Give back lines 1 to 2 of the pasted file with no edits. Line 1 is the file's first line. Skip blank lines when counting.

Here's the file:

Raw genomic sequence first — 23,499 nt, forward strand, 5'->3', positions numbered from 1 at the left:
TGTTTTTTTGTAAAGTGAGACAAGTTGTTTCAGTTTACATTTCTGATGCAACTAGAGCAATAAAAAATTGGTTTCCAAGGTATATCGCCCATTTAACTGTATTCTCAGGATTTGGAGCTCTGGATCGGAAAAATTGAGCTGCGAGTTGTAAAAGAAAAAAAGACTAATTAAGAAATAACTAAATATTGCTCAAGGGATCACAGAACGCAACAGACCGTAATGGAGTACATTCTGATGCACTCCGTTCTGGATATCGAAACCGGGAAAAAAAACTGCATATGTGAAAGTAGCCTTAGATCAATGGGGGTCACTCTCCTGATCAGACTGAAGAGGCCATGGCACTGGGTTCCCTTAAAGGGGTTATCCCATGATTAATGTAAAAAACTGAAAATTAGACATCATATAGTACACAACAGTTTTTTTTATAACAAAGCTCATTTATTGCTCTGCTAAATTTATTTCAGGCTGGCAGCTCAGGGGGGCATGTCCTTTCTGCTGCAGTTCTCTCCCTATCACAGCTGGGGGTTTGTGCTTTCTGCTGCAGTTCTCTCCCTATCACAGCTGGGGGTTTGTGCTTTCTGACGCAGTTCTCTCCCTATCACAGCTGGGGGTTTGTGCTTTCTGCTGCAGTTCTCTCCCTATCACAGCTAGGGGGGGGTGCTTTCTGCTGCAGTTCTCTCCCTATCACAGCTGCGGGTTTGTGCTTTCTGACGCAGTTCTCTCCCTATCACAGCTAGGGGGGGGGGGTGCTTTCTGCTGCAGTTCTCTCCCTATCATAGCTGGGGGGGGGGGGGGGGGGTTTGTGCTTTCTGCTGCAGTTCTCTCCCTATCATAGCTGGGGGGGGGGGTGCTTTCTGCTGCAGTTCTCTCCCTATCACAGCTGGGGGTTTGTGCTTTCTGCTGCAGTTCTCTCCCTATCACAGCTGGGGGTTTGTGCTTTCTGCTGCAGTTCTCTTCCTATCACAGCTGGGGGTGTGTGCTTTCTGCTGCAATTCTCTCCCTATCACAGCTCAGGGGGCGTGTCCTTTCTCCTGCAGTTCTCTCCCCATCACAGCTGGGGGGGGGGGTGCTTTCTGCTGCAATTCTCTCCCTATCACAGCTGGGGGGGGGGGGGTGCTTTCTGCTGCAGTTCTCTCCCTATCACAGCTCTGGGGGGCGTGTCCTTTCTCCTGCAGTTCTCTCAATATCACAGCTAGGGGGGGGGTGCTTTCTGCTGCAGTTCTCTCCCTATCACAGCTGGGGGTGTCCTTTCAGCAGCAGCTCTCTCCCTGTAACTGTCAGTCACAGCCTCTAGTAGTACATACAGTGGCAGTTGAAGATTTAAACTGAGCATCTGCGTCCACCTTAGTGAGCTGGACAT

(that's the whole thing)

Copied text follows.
Raw genomic sequence first — 23,499 nt, forward strand, 5'->3', positions numbered from 1 at the left:
TGTTTTTTTGTAAAGTGAGACAAGTTGTTTCAGTTTACATTTCTGATGCAACTAGAGCAATAAAAAATTGGTTTCCAAGGTATATCGCCCATTTAACTGTATTCTCAGGATTTGGAGCTCTGGATCGGAAAAATTGAGCTGCGAGTTGTAAAAGAAAAAAAGACTAATTAAGAAATAACTAAATATTGCTCAAGGGATCACAGAACGCAACAGACCGTAATGGAGTACATTCTGATGCACTCCGTTCTGGATATCGAAACCGGGAAAAAAAACTGCATATGTGAAAGTAGCCTTAGATCAATGGGGGTCACTCTCCTGATCAGACTGAAGAGGCCATGGCACTGGGTTCCCTTAAAGGGGTTATCCCATGATTAATGTAAAAAACTGAAAATTAGACATCATATAGTACACAACAGTTTTTTTTATAACAAAGCTCATTTATTGCTCTGCTAAATTTATTTCAGGCTGGCAGCTCAGGGGGGCATGTCCTTTCTGCTGCAGTTCTCTCCCTATCACAGCTGGGGGTTTGTGCTTTCTGCTGCAGTTCTCTCCCTATCACAGCTGGGGGTTTGTGCTTTCTGACGCAGTTCTCTCCCTATCACAGCTGGGGGTTTGTGCTTTCTGCTGCAGTTCTCTCCCTATCACAGCTAGGGGGGGGTGCTTTCTGCTGCAGTTCTCTCCCTATCACAGCTGCGGGTTTGTGCTTTCTGACGCAGTTCTCTCCCTATCACAGCTAGGGGGGGGGGGTGCTTTCTGCTGCAGTTCTCTCCCTATCATAGCTGGGGGGGGGGGGGGGGGGTTTGTGCTTTCTGCTGCAGTTCTCTCCCTATCATAGCTGGGGGGGGGGGTGCTTTCTGCTGCAGTTCTCTCCCTATCACAGCTGGGGGTTTGTGCTTTCTGCTGCAGTTCTCTCCCTATCACAGCTGGGGGTTTGTGCTTTCTGCTGCAGTTCTCTTCCTATCACAGCTGGGGGTGTGTGCTTTCTGCTGCAATTCTCTCCCTATCACAGCTCAGGGGGCGTGTCCTTTCTCCTGCAGTTCTCTCCCCATCACAGCTGGGGGGGGGGGTGCTTTCTGCTGCAATTCTCTCCCTATCACAGCTGGGGGGGGGGGGGTGCTTTCTGCTGCAGTTCTCTCCCTATCACAGCTCTGGGGGGCGTGTCCTTTCTCCTGCAGTTCTCTCAATATCACAGCTAGGGGGGGGGTGCTTTCTGCTGCAGTTCTCTCCCTATCACAGCTGGGGGTGTCCTTTCAGCAGCAGCTCTCTCCCTGTAACTGTCAGTCACAGCCTCTAGTAGTACATACAGTGGCAGTTGAAGATTTAAACTGAGCATCTGCGTCCACCTTAGTGAGCTGGACAT